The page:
If we're SUPER LUCKY, it might even be producing Higgs Bosons... which we're almost sure we can detect if it does.
(actually, they're only testing it in one direction so there wont be any colliding going on today)
So, let me just say:
My personal favorite is the andouille Guinness chili, but I'm thinking that might be a bit much for work.
My second favorite is the "More Beef than Stew" which might work, but it's a bit simplistic.
Monday, September 08, 2008
For those of you not getting the reference, "True Blood" is HBOs new vampire show, based on Charlaine Harrises "Southern Vampire Mysteries"; a wildly popular bestselling series of books in the modern fantasy romance/paranormal fantasy genre that has been so popular for the last five years or so.
The setup, is that vampires are real (and by extension other paranormal beasties, though in the early stages of the story that goes unsaid or is deprecated), and that they revealed themselves to the population at large ("came out of the coffin" as it were) when a synthetic substitute for human blood was developed.
Now, there's a vampire rights movement, vampire cultists, anti-vampire racists, vampire fetishists... basically all the cultural baggage you would expect. There are lots of vampires who've come fully out into the light so to speak, and are trying to live openly in society. There are also large groups of vampires who are unhappy with this turn of events, preferring that normals didn't know they really existed etc... and of course there's the good guys and bad guys. It IS storytelling after all.
All of these are common conceits of the modern vampire genre by the way (excepting synthetic blood. Usually they use pigs blood, and willing donors, to justify the act of vampirism) so if you're familiar with the genre you won't have too much catching up to do.
Well, disregarding the source material, the show has potential. It wasn't great, but it was interesting, well made, and just over the edge of "good", with the promise of better to come as the storyline unfolds and characters develop.
Charlaine Harris is a best selling author for a reason; and the characters and setting offer a lot of opportunity for growth and development.
...Guess I better actually read the books now... I've read "Dead Until Dark", the first in the series, and I liked it; but I'd never bothered with the rest (she's up to 8 in the direct story line now).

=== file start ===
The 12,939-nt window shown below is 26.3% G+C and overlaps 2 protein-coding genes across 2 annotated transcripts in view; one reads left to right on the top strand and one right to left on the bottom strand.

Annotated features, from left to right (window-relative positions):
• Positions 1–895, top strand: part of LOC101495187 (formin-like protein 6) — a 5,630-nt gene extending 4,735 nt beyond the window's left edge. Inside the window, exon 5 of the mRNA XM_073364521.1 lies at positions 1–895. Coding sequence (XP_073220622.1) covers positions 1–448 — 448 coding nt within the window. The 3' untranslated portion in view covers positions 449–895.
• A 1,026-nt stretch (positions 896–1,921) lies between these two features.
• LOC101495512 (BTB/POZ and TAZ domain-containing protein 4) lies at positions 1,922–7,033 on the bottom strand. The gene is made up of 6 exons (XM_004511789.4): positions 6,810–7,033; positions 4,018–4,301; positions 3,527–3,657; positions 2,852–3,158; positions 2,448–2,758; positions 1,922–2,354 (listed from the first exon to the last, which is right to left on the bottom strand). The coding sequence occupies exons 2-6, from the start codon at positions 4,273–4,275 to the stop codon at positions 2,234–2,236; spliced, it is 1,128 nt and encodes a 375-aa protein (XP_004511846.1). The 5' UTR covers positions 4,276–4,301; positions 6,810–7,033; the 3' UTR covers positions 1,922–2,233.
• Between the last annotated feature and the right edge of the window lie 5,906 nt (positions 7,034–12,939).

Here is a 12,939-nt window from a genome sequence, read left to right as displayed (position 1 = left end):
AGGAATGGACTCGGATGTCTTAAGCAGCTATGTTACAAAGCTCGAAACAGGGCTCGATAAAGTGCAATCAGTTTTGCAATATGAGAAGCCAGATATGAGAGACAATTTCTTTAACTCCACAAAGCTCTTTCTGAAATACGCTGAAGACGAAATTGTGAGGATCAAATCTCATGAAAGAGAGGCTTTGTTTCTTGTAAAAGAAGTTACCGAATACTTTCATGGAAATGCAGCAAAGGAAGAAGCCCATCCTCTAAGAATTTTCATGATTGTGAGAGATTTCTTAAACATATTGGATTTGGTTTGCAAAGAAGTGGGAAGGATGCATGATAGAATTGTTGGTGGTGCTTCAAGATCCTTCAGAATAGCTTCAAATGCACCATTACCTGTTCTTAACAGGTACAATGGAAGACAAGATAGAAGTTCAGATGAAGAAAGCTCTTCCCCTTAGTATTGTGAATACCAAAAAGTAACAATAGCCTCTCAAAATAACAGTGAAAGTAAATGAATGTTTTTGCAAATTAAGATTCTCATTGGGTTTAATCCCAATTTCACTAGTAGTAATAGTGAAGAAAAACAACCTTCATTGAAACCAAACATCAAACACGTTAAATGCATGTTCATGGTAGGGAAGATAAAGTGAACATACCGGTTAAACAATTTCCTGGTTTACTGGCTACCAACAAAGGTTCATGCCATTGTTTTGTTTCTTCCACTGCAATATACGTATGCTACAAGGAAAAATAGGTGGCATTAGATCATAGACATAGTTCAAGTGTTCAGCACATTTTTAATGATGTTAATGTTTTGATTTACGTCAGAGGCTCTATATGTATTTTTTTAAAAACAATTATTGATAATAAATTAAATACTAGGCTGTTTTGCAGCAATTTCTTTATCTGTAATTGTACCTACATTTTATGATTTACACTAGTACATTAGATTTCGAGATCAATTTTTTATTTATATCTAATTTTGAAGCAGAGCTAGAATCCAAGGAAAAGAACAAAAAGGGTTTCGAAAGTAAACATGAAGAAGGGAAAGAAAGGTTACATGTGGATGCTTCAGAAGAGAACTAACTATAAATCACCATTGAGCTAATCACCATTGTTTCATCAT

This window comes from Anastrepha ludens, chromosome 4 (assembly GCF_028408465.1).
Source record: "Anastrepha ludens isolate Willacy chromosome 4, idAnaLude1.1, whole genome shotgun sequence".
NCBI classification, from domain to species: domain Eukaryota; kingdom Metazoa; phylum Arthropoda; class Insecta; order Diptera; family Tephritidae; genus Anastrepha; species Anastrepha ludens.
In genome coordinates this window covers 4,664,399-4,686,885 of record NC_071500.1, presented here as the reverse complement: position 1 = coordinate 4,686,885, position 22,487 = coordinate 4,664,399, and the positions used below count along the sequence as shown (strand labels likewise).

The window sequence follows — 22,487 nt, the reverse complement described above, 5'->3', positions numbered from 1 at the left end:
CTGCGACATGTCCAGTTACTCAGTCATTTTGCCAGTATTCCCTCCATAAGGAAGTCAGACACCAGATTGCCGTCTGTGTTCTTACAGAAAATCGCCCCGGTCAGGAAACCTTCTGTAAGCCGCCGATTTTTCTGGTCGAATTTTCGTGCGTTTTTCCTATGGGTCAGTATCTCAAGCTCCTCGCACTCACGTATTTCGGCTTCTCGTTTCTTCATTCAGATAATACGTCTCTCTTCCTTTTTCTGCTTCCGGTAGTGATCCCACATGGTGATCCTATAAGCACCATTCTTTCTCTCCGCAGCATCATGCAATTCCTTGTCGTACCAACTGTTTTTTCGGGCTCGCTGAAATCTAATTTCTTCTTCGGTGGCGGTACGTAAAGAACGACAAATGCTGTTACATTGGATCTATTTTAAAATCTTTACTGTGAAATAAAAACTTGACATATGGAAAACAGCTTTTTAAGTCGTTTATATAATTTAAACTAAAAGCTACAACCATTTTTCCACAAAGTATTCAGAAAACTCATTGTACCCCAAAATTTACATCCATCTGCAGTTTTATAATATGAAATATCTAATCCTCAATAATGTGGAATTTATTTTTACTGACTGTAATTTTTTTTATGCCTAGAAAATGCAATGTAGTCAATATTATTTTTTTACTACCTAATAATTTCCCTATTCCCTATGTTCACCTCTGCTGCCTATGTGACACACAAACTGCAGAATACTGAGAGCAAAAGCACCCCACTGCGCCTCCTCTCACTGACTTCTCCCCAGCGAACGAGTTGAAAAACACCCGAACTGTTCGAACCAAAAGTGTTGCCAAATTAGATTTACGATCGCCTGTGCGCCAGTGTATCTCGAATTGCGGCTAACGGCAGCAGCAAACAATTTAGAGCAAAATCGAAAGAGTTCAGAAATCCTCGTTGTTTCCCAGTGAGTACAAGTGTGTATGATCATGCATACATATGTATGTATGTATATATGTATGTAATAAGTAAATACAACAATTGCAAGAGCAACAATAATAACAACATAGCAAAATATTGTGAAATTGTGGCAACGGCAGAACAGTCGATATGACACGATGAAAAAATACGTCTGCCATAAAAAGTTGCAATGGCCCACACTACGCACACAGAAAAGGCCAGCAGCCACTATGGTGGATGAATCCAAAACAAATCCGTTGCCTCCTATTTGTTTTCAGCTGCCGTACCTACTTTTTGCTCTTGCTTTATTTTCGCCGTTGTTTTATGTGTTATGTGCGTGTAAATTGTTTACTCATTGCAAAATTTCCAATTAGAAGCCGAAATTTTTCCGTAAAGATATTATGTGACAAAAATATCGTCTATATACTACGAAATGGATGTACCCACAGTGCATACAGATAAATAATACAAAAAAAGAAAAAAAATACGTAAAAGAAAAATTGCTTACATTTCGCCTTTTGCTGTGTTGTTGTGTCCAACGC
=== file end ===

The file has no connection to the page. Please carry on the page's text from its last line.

Anna Paquin is an odd one for me. She has these flashes of brilliance, mixed with longer periods of irritation. I'm curious to see how she'll do with Sookie. So far she's got the character down, but she's a bit "shiny penny" for me.
...Oh and her teeth bug me. Yes I know it's shallow, but she has very odd teeth, and it makes her mouth shape weird.
Actually, I was most impressed with newcomers Nelsan Ellis (only major credits are 2005 and newer), and Rutina Wesley (this is her second major credit); who could have been little more than ugly stereotypes with less capable acting. Their characters are over the top, but the actors characterizations makes them interesting rather than irritating.
An important note: this IS HBO, and apparently they have decided to push far beyond their normal levels of sexuality. There is a bit of soft-core porn-ish sex; and a not inconsiderable amount of naked sweaty skin (being set in Louisiana of course), and the teasers for future episodes promise much more of the same.
Don't worry, it's not Laurell K. Hamilton level smut ...it's not even skinemax level smut; but it's more explicit and graphic.
Given the general run of "vampire sex" in popular culture these days, and what I saw in the first episode; I'd guess it's going to be a lot "rougher" (in the sense of "rough sex") than most major studio features, or any other HBO/Showtime/Cinemax/FX show I've seen so far, like "the Sopranos", or "Dirt" (I heard Carnival had some rough stuff in it but never watched it).
Also, given the vampire genre, some of the characters in the story, and the producer Alan Ball; I would expect a VERY LARGE amount of explicit homoeroticism. If that makes you uncomfortable, or you just don't want to see it, I'm guessing that later episodes of this show won't be fore you.